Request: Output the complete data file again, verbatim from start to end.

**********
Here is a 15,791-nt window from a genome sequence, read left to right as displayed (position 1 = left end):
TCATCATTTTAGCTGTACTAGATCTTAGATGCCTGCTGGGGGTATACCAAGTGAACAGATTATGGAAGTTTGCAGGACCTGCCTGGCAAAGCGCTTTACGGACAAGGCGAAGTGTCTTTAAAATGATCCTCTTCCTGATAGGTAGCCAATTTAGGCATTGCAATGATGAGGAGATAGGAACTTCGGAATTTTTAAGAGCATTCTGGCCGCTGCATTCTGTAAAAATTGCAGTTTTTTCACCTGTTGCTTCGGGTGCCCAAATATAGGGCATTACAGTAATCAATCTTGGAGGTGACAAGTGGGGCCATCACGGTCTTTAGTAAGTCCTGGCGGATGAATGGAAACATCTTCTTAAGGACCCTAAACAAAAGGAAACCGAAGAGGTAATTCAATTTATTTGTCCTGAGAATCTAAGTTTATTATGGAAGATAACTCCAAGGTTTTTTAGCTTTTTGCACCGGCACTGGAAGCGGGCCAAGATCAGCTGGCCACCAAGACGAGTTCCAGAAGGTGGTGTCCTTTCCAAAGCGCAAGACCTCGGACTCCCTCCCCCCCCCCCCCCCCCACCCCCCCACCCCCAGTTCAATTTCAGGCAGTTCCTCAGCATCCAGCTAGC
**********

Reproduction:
Here is a 15,791-nt window from a genome sequence, read left to right as displayed (position 1 = left end):
TCATCATTTTAGCTGTACTAGATCTTAGATGCCTGCTGGGGGTATACCAAGTGAACAGATTATGGAAGTTTGCAGGACCTGCCTGGCAAAGCGCTTTACGGACAAGGCGAAGTGTCTTTAAAATGATCCTCTTCCTGATAGGTAGCCAATTTAGGCATTGCAATGATGAGGAGATAGGAACTTCGGAATTTTTAAGAGCATTCTGGCCGCTGCATTCTGTAAAAATTGCAGTTTTTTCACCTGTTGCTTCGGGTGCCCAAATATAGGGCATTACAGTAATCAATCTTGGAGGTGACAAGTGGGGCCATCACGGTCTTTAGTAAGTCCTGGCGGATGAATGGAAACATCTTCTTAAGGACCCTAAACAAAAGGAAACCGAAGAGGTAATTCAATTTATTTGTCCTGAGAATCTAAGTTTATTATGGAAGATAACTCCAAGGTTTTTTAGCTTTTTGCACCGGCACTGGAAGCGGGCCAAGATCAGCTGGCCACCAAGACGAGTTCCAGAAGGTGGTGTCCTTTCCAAAGCGCAAGACCTCGGACTCCCTCCCCCCCCCCCCCCCCCACCCCCCCACCCCCAGTTCAATTTCAGGCAGTTCCTCAGCATCCAGCTAGC